The European rights court Wednesday said it was still opposed to Britain's bid to extradite Abu Qatada to Jordan after a lawyer for the Islamist cleric filed a fresh appeal.
London is locked in a new battle with the court after re-arresting the 51-year-old Abu Qatada on Tuesday.
Britain said it planned to deport the Jordanian cleric despite the court's ruling in January that he should not be sent to Jordan because evidence against him may have been obtained through torture.
"The lawyer for Abu Qatada filed an appeal on Tuesday," a spokesman for the European Court of Human Rights said, adding that the judges would "take a few weeks" to decide whether to accept it and that the court's earlier decision to block the bid would apply till then.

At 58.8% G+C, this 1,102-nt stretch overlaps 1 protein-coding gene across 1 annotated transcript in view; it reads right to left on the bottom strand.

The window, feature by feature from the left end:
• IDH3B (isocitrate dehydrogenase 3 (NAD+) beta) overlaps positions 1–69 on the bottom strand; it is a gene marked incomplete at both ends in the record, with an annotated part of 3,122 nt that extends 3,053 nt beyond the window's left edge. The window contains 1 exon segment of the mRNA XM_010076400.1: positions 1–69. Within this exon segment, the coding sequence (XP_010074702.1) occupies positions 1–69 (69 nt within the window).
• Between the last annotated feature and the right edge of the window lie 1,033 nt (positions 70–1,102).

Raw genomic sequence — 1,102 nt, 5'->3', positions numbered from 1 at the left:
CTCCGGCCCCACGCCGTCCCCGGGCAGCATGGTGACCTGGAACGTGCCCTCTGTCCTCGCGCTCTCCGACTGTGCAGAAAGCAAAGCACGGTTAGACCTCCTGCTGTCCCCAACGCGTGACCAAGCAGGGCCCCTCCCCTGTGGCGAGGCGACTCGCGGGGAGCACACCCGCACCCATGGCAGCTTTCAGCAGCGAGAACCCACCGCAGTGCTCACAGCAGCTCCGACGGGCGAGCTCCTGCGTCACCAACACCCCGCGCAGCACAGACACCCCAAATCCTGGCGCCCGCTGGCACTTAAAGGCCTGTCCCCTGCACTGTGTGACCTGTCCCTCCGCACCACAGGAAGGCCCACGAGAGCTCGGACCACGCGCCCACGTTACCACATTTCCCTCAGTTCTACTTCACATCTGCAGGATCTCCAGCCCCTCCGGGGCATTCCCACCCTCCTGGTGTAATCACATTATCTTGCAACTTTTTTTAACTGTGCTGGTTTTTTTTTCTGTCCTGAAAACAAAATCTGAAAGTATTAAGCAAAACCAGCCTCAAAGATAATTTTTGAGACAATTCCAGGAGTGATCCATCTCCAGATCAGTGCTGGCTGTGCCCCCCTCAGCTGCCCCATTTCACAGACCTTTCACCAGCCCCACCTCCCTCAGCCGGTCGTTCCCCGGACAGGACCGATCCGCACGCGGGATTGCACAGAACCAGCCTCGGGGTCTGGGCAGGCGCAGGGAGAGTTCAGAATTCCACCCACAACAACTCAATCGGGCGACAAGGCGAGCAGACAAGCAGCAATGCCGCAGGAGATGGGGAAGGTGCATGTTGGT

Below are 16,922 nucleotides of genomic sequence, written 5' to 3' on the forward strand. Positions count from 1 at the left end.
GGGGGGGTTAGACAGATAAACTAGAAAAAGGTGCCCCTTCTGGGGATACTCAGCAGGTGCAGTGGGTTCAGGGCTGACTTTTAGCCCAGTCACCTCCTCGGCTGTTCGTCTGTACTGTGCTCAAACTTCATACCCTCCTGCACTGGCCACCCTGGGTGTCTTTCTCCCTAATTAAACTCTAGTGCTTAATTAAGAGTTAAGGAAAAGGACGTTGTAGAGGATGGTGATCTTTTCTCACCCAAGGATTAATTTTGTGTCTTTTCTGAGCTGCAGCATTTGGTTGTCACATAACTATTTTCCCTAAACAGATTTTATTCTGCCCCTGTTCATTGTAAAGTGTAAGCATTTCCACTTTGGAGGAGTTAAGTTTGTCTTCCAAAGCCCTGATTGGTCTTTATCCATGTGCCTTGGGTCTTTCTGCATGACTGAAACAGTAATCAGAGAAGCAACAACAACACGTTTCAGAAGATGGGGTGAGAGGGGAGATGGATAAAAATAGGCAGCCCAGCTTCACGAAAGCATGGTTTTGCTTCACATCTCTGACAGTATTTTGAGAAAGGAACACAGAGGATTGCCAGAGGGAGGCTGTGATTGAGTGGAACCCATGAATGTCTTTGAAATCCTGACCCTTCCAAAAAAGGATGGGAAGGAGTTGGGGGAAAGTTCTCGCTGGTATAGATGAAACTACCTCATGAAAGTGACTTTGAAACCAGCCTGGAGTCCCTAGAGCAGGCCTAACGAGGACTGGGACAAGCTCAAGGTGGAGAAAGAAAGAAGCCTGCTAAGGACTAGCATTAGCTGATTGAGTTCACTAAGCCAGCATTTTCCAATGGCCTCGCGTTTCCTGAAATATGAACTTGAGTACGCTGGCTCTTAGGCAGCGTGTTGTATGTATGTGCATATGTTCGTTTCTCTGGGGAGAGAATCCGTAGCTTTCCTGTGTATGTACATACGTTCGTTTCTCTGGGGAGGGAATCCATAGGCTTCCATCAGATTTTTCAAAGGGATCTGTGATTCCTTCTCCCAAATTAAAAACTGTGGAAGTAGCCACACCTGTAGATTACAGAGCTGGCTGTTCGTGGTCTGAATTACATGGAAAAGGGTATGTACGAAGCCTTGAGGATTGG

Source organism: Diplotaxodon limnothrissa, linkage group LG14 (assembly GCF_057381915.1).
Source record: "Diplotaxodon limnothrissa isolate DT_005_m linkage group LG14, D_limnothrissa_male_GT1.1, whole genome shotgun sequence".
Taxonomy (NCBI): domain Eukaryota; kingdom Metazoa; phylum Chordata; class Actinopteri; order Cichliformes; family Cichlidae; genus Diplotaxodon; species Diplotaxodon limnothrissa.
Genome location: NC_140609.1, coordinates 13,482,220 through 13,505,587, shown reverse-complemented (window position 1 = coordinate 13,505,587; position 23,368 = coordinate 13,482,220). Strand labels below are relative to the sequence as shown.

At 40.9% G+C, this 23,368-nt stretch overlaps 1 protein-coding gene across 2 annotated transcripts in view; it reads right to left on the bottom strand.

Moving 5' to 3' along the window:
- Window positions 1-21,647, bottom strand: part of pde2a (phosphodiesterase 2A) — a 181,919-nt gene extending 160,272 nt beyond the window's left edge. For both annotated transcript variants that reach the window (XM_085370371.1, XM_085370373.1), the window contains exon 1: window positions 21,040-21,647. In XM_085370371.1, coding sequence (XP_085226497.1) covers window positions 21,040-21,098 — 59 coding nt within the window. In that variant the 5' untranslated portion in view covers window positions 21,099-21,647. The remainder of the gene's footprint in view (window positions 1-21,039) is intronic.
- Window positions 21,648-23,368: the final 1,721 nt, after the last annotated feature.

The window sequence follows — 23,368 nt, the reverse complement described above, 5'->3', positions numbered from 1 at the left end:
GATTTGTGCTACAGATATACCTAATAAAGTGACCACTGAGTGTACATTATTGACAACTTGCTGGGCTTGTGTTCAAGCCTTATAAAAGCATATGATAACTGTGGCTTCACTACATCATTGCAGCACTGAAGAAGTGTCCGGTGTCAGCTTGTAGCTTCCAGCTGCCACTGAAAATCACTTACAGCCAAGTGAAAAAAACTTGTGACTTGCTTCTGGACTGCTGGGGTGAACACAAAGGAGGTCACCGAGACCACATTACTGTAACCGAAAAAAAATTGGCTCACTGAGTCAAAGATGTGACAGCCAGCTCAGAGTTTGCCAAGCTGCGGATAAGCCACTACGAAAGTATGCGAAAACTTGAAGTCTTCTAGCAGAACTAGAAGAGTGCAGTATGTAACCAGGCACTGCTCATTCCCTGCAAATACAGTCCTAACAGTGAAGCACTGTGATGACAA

London said Abu Qatada would receive a fair trial if he was returned to face charges of involvement in terror attacks in his home country.
Abu Qatada was found guilty in absentia in 1998, but Jordan has promised to quash the conviction and give him a new hearing before civilian judges, with independent defence lawyers and the right to question witnesses, British Home Secretary Theresa May.
Britain's Home Office said Wednesday Abu Qatada's appeal was invalid, arguing that he had missed the deadline to object to January's ruling by one day, and said it would be writing to the European court to protest.
A spokeswoman for the ministry said: "Qatada has no right to refer the case to the Grand Chamber of the European Court of Human Rights, since the three-month deadline to do so lapsed at midnight on Monday night.
"His case should be heard in British courts, as the home secretary outlined to parliament yesterday. In the meantime, he remains in custody."
Source: AFP Global Edition